Both workshop leaders and participants agreed, however, about the value of PREP®. Although some modifications were needed for the retreat, the Child Guidance counselors were enthusiastic about the curriculum. They stressed the importance of providing adequate time during the weekend sessions for the couples to practice communication techniques they were learning. Presenters and couples who had attended more than one retreat expressed concern that serving larger groups was cutting back somewhat on the time available to practice communication skills during the retreat sessions. Both groups also felt that a follow-up or short booster session for couples who had participated in a retreat would help reinforce and maintain their learning and skills. As part of the second federal grant, the OMI plans to pilot test such a session.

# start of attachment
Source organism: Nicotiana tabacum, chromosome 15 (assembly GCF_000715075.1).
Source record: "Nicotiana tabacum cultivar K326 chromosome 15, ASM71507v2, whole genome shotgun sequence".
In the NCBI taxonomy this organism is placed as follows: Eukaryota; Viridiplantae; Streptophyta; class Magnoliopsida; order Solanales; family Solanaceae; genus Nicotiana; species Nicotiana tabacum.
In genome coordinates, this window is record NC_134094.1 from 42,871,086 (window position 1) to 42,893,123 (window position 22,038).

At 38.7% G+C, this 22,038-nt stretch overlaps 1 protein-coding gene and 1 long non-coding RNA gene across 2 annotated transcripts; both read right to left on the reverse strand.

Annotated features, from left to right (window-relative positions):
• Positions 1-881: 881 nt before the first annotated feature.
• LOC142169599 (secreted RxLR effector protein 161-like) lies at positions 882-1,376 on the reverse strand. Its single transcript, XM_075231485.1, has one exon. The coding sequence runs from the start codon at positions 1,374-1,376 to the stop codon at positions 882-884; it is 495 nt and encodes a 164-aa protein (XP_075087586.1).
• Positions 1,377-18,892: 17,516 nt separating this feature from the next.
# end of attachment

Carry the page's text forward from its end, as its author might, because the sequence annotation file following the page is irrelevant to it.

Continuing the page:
Curriculum adaptation. Professionally credentialed counselors employed by the states Department of Health Child Guidance Services created the adoptive couples curriculum adaptation, in consultation with the PREP® authors. Since the standard PREP® curriculum is 12 hours in length, some material had to be removed to shorten it to 7 or 8 hours. Child Guidance staff worked together to modify examples used in the lectures and to add material that directly addressed core adoption issues, such as integrating the new child into the family or using PREP® tools to enhance communication between the couples and their children. They also reorganized the material and workshop leader manuals to be used for the retreat.
Achieving Sustained Implementation. All organizational partners have been enthusiastic about the retreats, so much so that they have offered them to other groups. In addition to adoptive couples, retreats have been held for adoptive singles, foster parents, grandparents raising grandchildren, parents of autistic children, and several other high- risk groups. Trained workshop leaders from the community sector have presented at retreats for some of these other groups, and the session on supports has been tailored to the participants.